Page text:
Part one of a three-part series
It’s not hard to understand why most women feel more comfortable seeing a female doctor. It’s easier to talk to someone whose body is going through the same thing yours is going through. The same can be said of working with a financial advisor, especially in times of personal trauma, such as divorce or widowhood.
By that time, though, the help you as an advisor can offer is limited by the financial decisions that were made in the past, often without the input or understanding of the person now sitting in your office. The best time to help your female clients take–and keep–control of their finances is before the wedding.
As romantic as that clich?(C) sounds, opposites also repel, especially when it comes to money. Finances are the single leading cause of divorce in this country, and probably the easiest conflict to overcome if couples–particularly women–have a few useful tools going into the marriage.
The first, of course, is good communication. Whether it’s a lot or a little, money is almost always an emotionally loaded topic, which is why many couples avoid the subject all together. As an advisor, you are in a unique position to encourage and, if need be, facilitate conversation about spending and savings before vows are exchanged.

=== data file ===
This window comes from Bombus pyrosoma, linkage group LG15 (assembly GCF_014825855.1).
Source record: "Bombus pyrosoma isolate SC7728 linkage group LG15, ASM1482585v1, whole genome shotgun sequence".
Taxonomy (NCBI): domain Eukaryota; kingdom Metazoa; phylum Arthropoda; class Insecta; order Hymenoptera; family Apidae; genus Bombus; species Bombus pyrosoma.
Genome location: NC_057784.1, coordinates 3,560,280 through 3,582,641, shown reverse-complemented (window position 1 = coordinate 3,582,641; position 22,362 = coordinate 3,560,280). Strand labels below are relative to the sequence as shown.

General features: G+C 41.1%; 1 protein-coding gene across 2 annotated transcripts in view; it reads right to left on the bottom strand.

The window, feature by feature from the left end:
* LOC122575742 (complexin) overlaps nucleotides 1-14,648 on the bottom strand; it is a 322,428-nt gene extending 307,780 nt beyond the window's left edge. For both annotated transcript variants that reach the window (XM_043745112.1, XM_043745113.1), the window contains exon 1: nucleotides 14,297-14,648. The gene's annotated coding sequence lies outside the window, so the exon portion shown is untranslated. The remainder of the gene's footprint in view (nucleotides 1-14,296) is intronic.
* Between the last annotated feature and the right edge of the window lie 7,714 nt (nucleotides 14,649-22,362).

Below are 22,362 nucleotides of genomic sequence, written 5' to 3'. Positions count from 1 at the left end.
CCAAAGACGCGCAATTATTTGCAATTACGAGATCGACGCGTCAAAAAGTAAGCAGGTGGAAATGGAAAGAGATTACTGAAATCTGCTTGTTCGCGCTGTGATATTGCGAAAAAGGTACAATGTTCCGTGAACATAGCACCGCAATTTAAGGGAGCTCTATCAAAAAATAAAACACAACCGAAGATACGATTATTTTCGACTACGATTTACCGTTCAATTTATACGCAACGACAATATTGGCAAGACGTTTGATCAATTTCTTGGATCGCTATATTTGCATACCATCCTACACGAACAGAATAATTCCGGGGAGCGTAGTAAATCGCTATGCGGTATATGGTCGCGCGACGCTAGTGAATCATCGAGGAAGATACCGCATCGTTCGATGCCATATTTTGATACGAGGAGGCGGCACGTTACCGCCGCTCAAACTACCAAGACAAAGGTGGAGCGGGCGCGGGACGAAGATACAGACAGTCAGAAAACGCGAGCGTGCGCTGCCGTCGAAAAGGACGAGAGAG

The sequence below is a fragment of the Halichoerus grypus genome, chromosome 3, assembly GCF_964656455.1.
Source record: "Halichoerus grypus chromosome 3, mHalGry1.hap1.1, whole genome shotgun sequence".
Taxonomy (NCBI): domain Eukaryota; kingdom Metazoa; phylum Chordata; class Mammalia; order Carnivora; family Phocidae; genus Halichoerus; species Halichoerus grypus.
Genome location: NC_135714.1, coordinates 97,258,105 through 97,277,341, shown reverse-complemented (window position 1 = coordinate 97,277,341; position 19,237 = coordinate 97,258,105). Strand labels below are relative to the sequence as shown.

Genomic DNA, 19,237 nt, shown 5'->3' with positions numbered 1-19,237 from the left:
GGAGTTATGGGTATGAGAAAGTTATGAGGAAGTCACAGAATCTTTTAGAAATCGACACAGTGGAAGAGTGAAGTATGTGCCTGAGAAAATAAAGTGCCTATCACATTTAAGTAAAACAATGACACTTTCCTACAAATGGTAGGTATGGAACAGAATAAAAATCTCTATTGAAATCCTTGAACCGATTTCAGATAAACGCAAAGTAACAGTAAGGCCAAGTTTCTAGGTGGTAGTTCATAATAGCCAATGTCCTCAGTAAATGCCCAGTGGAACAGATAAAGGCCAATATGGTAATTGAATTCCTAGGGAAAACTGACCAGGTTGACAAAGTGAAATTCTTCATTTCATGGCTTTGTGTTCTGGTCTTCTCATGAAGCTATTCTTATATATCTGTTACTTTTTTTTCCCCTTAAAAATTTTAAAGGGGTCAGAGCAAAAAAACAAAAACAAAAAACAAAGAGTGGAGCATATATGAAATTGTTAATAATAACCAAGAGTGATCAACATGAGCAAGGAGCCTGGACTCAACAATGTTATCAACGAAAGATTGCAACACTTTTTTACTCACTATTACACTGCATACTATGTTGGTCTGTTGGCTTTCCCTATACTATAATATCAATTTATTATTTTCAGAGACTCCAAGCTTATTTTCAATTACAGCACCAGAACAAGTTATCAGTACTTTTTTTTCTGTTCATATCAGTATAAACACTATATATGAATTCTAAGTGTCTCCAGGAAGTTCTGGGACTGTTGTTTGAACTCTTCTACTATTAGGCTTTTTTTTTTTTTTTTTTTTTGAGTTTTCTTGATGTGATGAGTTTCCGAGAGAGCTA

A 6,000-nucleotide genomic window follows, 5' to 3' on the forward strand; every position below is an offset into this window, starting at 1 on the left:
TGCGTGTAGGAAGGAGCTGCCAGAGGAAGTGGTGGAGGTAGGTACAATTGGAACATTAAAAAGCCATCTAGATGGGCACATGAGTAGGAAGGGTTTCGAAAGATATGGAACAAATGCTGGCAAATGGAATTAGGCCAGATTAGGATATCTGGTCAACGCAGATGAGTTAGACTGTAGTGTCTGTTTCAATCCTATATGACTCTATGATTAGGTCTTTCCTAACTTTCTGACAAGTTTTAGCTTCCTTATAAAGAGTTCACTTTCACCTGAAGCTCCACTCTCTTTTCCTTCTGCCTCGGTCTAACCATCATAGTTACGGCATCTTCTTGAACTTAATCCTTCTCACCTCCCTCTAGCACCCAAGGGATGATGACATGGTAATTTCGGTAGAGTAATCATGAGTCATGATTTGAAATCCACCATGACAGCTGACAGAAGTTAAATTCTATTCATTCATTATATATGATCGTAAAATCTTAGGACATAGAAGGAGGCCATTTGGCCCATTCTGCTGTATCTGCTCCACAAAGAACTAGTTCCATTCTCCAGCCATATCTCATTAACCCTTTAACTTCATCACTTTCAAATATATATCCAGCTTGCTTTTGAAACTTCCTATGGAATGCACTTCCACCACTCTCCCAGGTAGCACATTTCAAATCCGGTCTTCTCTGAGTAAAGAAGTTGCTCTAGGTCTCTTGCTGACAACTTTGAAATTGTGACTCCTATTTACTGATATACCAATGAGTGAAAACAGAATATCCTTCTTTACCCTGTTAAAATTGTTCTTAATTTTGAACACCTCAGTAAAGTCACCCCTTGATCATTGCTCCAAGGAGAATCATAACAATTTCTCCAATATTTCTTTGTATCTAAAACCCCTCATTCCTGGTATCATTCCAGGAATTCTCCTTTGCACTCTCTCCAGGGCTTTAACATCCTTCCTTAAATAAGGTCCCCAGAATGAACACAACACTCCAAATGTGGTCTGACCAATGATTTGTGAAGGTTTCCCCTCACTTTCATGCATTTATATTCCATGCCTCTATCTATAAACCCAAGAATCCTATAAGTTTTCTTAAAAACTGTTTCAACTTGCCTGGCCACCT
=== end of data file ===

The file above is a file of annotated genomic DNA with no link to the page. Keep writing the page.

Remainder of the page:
If you are already working with one member of the couple, invite them to bring in their fianc?(C)e for an informal meeting. Make it clear that no subject is off limits, and then start off with some opened-ended questions about their dreams and goals for the future. Once they start talking about where they want to be, you can ask how they plan to get there.
This is when the differences in financial personalities become apparent; it is also the best opportunity to get couples talking about their individual beliefs regarding saving, spending, and debt. The sooner you get them talking about these potential sources of conflict, the sooner you can help them build the communication skills they’ll need to talk through tough times.
One of the first financial decisions couples should make is how many checking accounts they need. If both partners work, many advisors recommend three accounts–one for each partner, plus a household account. They should decide in advance how much each person will contribute to the joint account. It’s important, though, for each of them to have their own money about which they can make independent spending decisions.